Category Archives: Uncommon Quotations

What the Dickens?

“To me it is a perversion of criticism to suggest that you can have the virtues of a writer without his vices, and the discovery of Dickens’s failures does not make his achievement less. I swallow Dickens whole and put up with the indigestion.” V. S. Pritchett, reviewing “Edwin Drood”

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30-rocked

"If you ever start to feel too good about yourself, they have this thing called the Internet. You can find a lot of people there who don't like you." – Tina Fey, receiving her Golden Globe a few minutes ago

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Best quote (ever) on writing

My money’s on this line from a letter Scott Fitzgerald wrote to his daughter “Scottie”:

All good writing is swimming under water and holding your breath.

I don’t know why, but maybe because I am not a good swimmer, the image appeals deeply to me. It certainly has great explanatory power; I’ve used it many times, in classes and seminars, since at least the mid-1990s.

I found the line in a book of Fitzgerald’s letters, which I bought in 1988 or 1989, when good friend Gigi brought me to a wonderful second-hand bookstore somewhere in Greater L.A. Still have the book, although I found out today that the line is actually the first quotation listed in Fitzgerald’s Wikiquote page. Breathe deeply.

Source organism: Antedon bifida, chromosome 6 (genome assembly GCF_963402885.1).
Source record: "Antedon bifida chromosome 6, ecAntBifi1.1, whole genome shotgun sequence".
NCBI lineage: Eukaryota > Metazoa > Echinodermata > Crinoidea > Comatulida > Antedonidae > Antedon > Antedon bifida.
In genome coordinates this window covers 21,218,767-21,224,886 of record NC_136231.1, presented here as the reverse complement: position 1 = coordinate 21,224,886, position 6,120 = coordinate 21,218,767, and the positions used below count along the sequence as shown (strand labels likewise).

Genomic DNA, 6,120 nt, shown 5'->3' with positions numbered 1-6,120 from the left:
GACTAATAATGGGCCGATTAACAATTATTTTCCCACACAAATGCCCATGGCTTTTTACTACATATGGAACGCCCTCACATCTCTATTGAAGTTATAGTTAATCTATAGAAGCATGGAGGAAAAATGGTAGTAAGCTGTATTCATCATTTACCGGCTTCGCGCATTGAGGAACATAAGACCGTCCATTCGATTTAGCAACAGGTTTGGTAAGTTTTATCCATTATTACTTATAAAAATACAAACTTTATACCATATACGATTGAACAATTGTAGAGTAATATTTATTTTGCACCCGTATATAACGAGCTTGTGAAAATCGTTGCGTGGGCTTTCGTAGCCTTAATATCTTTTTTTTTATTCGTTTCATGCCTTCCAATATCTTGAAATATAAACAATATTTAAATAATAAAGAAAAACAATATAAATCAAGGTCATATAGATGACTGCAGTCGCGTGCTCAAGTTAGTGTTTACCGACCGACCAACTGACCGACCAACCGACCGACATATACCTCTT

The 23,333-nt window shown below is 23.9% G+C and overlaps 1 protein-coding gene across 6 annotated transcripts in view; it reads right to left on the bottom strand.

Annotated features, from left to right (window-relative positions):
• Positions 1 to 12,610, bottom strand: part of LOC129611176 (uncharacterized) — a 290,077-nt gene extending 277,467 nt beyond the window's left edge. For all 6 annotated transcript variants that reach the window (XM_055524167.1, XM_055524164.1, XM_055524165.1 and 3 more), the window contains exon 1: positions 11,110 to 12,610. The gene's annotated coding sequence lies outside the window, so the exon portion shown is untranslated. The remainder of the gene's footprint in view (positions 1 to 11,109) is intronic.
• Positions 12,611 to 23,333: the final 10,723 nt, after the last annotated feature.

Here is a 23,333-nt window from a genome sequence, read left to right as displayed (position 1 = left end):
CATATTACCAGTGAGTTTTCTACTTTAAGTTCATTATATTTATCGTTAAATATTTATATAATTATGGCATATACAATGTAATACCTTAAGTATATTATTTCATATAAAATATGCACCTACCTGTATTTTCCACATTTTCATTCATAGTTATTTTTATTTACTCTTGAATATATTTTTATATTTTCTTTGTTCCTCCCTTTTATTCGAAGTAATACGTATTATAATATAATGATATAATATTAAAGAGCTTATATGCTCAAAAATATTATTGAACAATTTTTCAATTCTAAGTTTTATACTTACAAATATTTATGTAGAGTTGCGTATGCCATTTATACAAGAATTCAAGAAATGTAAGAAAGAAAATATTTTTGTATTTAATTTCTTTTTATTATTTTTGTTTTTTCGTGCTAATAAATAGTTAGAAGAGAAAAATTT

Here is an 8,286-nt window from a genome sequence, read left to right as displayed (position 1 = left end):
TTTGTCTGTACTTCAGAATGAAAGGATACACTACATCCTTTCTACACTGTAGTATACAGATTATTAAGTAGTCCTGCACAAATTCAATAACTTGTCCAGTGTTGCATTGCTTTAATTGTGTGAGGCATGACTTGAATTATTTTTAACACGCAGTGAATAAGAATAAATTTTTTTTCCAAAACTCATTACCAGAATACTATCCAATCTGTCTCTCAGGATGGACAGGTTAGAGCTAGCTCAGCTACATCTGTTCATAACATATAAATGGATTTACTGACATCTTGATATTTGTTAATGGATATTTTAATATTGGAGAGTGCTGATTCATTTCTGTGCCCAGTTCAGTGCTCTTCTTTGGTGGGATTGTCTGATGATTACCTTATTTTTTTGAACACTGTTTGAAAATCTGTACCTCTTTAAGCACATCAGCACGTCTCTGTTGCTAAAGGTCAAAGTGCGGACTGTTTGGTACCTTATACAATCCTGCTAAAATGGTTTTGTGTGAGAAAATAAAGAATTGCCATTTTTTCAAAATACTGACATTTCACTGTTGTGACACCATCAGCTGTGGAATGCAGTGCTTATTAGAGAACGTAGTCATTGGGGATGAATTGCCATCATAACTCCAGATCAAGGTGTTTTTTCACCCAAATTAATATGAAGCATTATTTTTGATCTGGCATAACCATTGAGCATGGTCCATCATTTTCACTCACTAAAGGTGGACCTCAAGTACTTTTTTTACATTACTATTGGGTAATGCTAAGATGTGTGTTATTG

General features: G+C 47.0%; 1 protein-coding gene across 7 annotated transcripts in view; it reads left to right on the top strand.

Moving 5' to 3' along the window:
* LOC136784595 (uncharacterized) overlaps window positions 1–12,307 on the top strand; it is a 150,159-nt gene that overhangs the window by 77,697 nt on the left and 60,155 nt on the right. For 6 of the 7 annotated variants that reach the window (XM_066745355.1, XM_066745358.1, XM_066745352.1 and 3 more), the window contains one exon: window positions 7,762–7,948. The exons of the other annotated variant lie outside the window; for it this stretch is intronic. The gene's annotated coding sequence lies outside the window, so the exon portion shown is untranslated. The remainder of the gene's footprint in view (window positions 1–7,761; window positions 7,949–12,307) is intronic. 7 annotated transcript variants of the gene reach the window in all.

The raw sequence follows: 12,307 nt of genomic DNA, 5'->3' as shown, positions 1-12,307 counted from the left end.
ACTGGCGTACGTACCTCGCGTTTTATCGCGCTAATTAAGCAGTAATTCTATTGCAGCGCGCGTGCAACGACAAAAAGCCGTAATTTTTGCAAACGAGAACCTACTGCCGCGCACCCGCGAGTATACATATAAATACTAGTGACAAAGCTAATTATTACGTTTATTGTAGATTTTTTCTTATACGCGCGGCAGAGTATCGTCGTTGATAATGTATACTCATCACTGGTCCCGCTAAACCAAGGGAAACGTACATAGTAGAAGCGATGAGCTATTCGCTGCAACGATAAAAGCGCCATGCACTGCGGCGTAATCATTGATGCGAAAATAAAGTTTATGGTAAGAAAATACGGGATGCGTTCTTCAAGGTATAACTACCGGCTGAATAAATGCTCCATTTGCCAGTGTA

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Quote: Renaissance man

 "… an enduring European cultural model: the "Encyclopedic" or "Universal" man, personified by such figures as Leonardo da Vinci, Michelangelo, Leibnitz, and Goethe. All cultures have their saints, their poets, and their sages; but a Leonardo da Vinci could appear only in Europe." – Mircea Eliade

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Quote: Rizal country

“Rizal’s achievement in respect of the Philippines is immeasurable; it is impossible to imagine that country without him.” – Austin Coates

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Quote: Perfectionism

“… what a burden it must be to see how all things fall into place: where the earth sinks: where the seas flow: how every angel falls.” – Gilda Cordero Fernando

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Quote: Art, high and low

“High art, we might say, is art which presumes knowledge of other art; popular culture is prepared to deal with the untutored.” – John Updike

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Quote: The liberal thinker

The Dictionary of Insufficiently Familiar, Unfairly Obscure or Uncommon Quotations, first entry:

The "liberal or critical thinker, aware of the traps set by his passions, aware of the ambiguity of reality itself, constantly calls his hypotheses and judgments into question. Skepticism? Not at all. The liberal constantly seeks the truth, and he will never budge from his ultimate convictions, that is, his maxims that are as moral as they are intellectual." – Raymond Aron

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